For their part, the honeymooning couple are basically inert chess pieces between Werdegast and Poelzig, but what else could they be? Karloff and Lugosi are the big time. Jonathan Harker to Bela’s Count in a former life, David Manners plays new husband Peter Alison, a mystery writer who is right up there with Lance in House on Haunted Hill as most ineffective horror movie heroes of all time, and in a movie with so much perfect Karloff and Lugosi, I deeply resent every moment I’m asked to pay attention to his benign wholesomeness. Thankfully, it’s not too much. His wife Joan (Julie Bishop) is only really interesting when under the influence of a narcotic Werdegast administers – rather a lot like vamped out Mina in Dracula (1931). That’s fine though. In its running time at just under an hour, The Black Cat still packs in a satanic ceremony, lots of stylish shots of Karloff looking tormented, some Torgo-grade necrophilia, arguable incest, Bela Lugosi being occasionally relatable, and, oh, yes, the flaying.

There is a true strain of Poe in the film that can’t be argued though, and it has nothing to do with Poelzig’s cat. Poelzig has other pets  – a collection of dead women he keeps in glass cases. The best sequence in the film — added when the studio complained, because when you ask Edgar G. Ulmer to tone things down, apparently he adds bodies  – shows Karloff touring through the cases of dead women, admiring them and stroking his cat meditatively. Later, he brings Werdegast to this chamber to reveal his wife’s fate.

“Do you see, Vitus?,” he tells Werdegast. “I have cared for her tenderly and well. You will find her almost as beautiful as when you last saw her. She died two years after the war.” And when Werdegast asks why his wife has been preserved thus, Poelzig answers: “Is she not beautiful? I wanted to have her beauty always.”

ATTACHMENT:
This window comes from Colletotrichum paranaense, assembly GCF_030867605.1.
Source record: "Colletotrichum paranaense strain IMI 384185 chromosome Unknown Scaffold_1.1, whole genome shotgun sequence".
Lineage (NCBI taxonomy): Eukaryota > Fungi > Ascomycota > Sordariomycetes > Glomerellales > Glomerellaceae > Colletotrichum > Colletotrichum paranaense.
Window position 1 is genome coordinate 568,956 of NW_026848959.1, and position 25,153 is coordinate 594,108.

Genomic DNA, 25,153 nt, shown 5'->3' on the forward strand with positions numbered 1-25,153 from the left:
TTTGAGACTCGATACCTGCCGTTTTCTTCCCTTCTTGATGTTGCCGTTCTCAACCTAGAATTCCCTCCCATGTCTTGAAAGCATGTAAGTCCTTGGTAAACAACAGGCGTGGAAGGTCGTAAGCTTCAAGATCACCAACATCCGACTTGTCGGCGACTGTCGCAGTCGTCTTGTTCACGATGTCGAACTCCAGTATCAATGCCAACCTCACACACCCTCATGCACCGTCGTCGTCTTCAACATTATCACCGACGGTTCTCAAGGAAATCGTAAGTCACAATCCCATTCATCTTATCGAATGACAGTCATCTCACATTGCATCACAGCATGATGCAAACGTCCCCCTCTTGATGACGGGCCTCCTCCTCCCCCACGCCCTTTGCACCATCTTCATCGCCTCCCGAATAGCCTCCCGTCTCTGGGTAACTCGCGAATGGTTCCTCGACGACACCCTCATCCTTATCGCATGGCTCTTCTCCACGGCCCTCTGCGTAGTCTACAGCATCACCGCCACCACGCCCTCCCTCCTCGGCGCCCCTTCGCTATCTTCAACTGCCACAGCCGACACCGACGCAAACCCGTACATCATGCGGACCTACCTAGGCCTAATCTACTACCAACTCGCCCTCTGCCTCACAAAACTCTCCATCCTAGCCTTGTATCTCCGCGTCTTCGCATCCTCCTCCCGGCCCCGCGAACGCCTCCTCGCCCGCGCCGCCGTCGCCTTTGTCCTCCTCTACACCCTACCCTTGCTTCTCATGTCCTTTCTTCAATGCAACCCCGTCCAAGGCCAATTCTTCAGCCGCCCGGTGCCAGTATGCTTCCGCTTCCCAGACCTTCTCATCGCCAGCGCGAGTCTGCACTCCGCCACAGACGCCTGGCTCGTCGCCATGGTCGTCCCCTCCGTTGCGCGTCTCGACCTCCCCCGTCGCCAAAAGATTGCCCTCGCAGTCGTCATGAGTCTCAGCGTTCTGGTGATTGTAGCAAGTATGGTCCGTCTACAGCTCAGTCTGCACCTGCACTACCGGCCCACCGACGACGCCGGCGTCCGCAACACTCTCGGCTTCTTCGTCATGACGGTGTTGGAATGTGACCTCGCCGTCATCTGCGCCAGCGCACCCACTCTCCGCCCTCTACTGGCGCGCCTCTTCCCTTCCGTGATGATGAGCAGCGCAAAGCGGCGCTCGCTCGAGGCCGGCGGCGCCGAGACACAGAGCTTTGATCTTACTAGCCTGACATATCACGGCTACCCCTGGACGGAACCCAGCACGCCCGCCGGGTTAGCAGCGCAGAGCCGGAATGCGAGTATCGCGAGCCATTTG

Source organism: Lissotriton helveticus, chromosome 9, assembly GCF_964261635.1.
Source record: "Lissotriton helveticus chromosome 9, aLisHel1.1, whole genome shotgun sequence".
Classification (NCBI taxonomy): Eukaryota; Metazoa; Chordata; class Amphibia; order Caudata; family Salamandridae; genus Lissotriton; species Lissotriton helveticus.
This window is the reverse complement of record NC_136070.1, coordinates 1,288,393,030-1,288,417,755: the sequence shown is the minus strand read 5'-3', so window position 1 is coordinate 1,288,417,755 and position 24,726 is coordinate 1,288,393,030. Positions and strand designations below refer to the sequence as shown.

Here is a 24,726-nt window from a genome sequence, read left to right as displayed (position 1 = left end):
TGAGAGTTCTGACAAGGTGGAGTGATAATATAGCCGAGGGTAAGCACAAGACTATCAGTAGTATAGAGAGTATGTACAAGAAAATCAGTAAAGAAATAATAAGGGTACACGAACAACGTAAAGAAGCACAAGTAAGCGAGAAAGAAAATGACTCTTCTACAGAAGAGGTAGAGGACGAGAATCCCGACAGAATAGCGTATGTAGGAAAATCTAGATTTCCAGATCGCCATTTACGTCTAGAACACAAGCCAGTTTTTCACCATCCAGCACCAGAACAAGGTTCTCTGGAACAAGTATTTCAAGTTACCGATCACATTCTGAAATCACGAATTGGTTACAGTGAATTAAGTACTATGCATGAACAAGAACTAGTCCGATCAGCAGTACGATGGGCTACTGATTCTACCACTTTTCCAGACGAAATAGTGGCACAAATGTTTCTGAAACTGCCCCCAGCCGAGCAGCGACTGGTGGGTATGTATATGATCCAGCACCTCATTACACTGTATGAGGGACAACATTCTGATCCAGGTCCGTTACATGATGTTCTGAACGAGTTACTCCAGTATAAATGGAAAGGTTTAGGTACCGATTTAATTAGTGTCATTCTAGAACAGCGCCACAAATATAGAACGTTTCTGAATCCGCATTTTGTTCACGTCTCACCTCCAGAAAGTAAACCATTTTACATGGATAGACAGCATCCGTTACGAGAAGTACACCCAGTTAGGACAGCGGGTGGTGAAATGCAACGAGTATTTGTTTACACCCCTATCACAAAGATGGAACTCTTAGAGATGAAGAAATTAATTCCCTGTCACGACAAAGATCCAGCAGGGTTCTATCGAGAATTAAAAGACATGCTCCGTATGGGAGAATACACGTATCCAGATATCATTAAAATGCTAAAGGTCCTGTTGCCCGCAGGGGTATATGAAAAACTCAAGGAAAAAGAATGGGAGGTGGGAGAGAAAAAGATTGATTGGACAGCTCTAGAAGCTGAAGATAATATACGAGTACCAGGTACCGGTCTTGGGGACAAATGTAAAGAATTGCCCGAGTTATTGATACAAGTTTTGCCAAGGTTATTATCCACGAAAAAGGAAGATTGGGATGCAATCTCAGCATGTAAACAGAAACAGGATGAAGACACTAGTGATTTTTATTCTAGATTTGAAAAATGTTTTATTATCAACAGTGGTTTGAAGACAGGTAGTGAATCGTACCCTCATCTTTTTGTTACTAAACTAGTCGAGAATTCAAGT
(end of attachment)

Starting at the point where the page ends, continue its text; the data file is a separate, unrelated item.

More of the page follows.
Suspended between Werdegast’s horror and Poelzig’s admiration, Poe’s most poetical topic in the world shines in repose. Werdegast’s pain is so visibly acute and Poelzig’s veneration so unwholesome, together they represent key dimensions of the Poe brand – the bereaved, tormented lover and the repulsive aesthete, Poe’s Romantic intention and the popular interpretation that survived him.  Nothing else in the movie has anything to do with Poe, but here, at the heart of the film, it is suddenly, brilliantly faithful – not to Poe’s story, of course, but to Poe’s legacy.  It’s only for a moment’s effect, a vignette in a much busier work, and I’m certain it wasn’t intentional. But to look at it another way, amid all the fantastic shocks of Karloff v. Lugosi goodness, Poe’s favorite theme is the most powerful piece in a dynamic picture. Ulmer’s The Black Cat might not really be based on Poe’s story, but almost a century after the sad poet’s death, it vindicated his philosophy.

 

*I am a bit partial to Shimako Sato’s quiet 1992 indie film A Tale of a Vampire, which I also like to think of as Julian Sands’ Lestat audition reel. Kenneth Cranham plays a vampiric Poe orchestrating a very Poe-y revenge on Sands’ more idealized, romantic vamp for cuckolding him some century and a half earlier. I think Poe might have appreciated what Sato did with a dead, idealized woman crossed with her husband’s obsessive revenge. It is  languidly paced and ultra-low budget, though beautiful, and most people I have tried to show it to have either fallen asleep or out of interest by the end. If you’re a Poe scholar or a Julian Sands fan though, I do recommend it.

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Angela has never lived in Baltimore, but her home team is still the Ravens.